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Seattle Author’s New Novel Explores Alternative Origins of Modern Humans
Tuesday March 1, 2017      

Charlie Sheldon, once a fisherman, port employee, and most recently a merchant sailor, has always been a serious hiker and a writer. His wanderings have given him maritime expertise, a knowledge of resource management, a passion for pre-recorded history, and a deep love of the Olympic National Park and the North Pacific coast. He blends these ideas together with a dose of magical realism in his new adventure and coming-of-age novel, Strong Heart – a tale about an ornery orphaned girl and a grandfather she never knew she had. Together they traverse Olympic National Park, meet ancient history, and discover a bond neither of them knew existed.

Strong Heart started out as a question. Mr. Sheldon, who had the privilege of working for over 20 years with several Puget Sound tribes dealing with treaty fishing issues, came to understand that most North American first peoples’ legends hold that they have always been here, since long before a passage across the Bering Land Bridge 12,000 to 15,000 years ago, as currently accepted scientific theory holds. Mr. Sheldon, who admits he is contrary, wondered, “Could those legends be true?’” The wisp of an idea began to form.  He spent over two years researching ancient glacial, geological, and archeological events. “I didn’t know what I was doing the research for, not at first. I had this idea that something was there for a story, and I wanted to do a tale set in and also celebratory of Olympic National Park.”

One of the central characters in Strong Heart is 13-year-old Sarah Cooley, who finds herself alone in the world. “I wanted to write something that showed the power and strength of a young woman coming into her personhood, coming into her power through the adversity that she faces,” Mr. Sheldon says. “I wanted to write about a heroine, not a hero.”

Strong heart spans across generations as Sarah’s grandfather Tom is suddenly thrust together with a granddaughter he never knew he had. Sarah’s arrival challenges everything Tom knows, from his own failed relationship with his own daughter to the difference between reality and possibility. Their adventures in the Olympics bring them together in a way neither of them would have ever expected. “When they start their journey, they have no idea of what is about to happen.”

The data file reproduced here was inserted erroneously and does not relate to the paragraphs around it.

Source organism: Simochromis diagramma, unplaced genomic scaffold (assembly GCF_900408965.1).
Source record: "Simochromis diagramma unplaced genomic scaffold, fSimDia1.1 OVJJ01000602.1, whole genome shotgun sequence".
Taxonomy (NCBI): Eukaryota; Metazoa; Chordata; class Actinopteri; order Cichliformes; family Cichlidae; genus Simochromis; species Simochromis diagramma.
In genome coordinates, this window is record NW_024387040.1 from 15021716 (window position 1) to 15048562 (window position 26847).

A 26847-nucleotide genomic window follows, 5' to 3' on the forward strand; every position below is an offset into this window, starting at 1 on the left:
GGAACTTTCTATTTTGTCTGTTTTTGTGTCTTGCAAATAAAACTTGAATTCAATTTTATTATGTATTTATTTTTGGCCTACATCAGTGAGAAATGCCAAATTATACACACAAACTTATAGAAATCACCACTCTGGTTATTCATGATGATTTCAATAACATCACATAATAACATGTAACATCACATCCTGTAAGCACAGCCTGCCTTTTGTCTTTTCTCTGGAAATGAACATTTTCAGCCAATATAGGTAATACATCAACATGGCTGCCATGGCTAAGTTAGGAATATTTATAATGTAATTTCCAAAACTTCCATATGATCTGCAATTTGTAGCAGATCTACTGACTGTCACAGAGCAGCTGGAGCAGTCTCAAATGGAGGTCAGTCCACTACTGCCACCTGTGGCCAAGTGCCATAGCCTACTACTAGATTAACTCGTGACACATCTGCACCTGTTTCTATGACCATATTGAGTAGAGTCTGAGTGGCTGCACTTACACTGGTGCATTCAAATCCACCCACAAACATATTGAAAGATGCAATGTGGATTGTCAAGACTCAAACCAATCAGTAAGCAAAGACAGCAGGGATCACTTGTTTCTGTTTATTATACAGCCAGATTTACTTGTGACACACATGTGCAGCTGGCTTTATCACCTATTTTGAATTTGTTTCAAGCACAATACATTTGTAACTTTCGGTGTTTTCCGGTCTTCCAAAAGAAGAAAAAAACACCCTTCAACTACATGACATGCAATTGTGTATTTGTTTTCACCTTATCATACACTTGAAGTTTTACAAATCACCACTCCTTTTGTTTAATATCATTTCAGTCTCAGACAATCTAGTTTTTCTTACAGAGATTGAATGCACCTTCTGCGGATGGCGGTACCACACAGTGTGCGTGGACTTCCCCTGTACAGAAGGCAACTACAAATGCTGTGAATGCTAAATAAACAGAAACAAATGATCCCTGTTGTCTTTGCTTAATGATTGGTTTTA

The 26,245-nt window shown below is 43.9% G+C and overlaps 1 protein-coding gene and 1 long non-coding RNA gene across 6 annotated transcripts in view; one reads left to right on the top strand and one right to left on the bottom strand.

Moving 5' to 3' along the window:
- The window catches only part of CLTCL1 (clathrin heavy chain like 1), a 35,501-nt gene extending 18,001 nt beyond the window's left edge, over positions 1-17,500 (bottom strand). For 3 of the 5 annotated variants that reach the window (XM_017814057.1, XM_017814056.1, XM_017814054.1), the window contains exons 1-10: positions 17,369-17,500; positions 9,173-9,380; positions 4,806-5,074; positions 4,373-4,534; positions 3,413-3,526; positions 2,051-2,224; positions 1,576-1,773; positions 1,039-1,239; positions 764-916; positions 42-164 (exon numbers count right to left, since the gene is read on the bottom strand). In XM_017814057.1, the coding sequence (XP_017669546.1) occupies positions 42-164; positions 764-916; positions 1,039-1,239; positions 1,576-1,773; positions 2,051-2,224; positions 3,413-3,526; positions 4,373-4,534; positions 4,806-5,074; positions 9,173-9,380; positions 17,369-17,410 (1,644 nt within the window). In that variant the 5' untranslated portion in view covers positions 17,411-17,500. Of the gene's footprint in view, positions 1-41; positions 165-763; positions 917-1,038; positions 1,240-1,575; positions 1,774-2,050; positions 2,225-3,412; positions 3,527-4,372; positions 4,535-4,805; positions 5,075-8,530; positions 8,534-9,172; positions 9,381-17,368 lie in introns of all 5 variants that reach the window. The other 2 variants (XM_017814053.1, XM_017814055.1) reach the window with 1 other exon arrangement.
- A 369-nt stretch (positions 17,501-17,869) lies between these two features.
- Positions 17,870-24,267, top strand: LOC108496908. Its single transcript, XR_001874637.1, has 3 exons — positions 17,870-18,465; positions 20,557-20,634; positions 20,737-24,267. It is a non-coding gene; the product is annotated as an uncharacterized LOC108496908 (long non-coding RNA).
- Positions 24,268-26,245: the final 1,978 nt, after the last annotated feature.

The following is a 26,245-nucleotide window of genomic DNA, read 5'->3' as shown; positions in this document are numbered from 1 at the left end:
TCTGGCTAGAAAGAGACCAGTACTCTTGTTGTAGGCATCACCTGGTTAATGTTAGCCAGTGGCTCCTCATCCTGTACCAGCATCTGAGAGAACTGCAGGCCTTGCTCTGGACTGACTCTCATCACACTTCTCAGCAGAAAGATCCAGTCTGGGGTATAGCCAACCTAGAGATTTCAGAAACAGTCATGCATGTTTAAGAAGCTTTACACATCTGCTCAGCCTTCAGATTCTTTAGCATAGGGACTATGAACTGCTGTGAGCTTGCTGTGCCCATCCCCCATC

Strong heart also tackles complex social issues in balancing a region’s economic development needs with opposing desires for maintaining wilderness, cultural tradition, and heritage, a battle that sometimes becomes intense, even religious. Mr. Sheldon has negotiated through these challenging subjects throughout Puget Sound and the issues are ones most people living in the Pacific Northwest will recognize. The story forces the reader to weigh such issues along with the tale’s protagonists. “I think zealotry is the eighth deadly sin, and these days we see way too much on all sides,” Sheldon says.

The scope and majesty of Olympic National Park and the North Pacific Coast becomes a major character in itself. Mr. Sheldon’s descriptions capture the magnitude and breathtaking beauty, but also vividly describe some of the great dangers found in true wilderness. The journeys across land and sea are epic in scope and keep the reader fully engaged.

Mr. Sheldon’s love for the Pacific Northwest and his deep reverence for the area shines through each page. He spends a great deal of time in the Olympic National Park, and has hiked along many trails, far into the back country. Strong Heart is available from Iron Twine Press in print (March 17, 2017) and ebook form (February 15, 2017), and available from Stories Made Us Human as an audiobook through Amazon (February 22, 2017).

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